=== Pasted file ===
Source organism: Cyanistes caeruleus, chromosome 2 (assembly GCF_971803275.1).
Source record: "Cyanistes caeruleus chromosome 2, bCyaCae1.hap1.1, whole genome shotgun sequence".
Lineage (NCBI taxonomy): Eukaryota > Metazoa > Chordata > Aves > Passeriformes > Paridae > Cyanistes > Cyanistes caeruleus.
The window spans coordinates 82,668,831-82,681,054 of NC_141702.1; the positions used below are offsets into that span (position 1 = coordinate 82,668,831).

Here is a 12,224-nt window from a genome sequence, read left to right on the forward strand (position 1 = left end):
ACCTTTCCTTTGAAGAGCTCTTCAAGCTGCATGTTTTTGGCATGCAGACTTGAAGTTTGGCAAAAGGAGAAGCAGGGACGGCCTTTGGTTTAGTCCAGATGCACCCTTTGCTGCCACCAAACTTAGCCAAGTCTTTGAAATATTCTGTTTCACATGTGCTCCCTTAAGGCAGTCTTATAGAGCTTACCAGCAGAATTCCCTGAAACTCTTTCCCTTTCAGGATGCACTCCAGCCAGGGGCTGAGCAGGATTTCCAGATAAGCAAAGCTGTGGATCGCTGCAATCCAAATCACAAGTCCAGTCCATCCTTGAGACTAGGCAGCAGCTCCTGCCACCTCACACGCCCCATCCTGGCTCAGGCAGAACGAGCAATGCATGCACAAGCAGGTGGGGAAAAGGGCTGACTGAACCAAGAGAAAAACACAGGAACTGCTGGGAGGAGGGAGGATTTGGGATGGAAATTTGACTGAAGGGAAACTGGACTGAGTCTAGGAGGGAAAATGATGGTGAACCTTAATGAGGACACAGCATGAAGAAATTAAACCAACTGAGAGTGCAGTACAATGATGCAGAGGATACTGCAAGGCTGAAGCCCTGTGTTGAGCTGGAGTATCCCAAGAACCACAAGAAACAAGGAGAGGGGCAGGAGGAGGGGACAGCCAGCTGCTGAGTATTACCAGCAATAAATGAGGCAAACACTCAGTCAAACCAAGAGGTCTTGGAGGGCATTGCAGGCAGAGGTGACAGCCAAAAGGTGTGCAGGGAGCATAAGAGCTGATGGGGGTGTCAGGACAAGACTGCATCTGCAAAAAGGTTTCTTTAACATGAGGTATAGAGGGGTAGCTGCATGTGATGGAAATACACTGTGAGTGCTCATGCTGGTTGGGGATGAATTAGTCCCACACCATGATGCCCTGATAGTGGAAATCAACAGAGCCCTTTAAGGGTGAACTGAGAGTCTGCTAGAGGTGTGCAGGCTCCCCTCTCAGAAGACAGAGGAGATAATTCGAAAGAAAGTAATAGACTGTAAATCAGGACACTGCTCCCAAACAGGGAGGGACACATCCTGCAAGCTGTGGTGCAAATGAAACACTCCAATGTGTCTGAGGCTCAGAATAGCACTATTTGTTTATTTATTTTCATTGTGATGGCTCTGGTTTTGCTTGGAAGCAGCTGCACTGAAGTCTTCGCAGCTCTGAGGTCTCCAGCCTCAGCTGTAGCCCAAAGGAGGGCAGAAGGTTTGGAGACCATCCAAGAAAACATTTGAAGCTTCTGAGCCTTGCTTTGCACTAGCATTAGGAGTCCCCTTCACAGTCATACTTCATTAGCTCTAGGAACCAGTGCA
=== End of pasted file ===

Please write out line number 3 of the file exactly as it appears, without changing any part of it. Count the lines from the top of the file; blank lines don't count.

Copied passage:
Lineage (NCBI taxonomy): Eukaryota > Metazoa > Chordata > Aves > Passeriformes > Paridae > Cyanistes > Cyanistes caeruleus.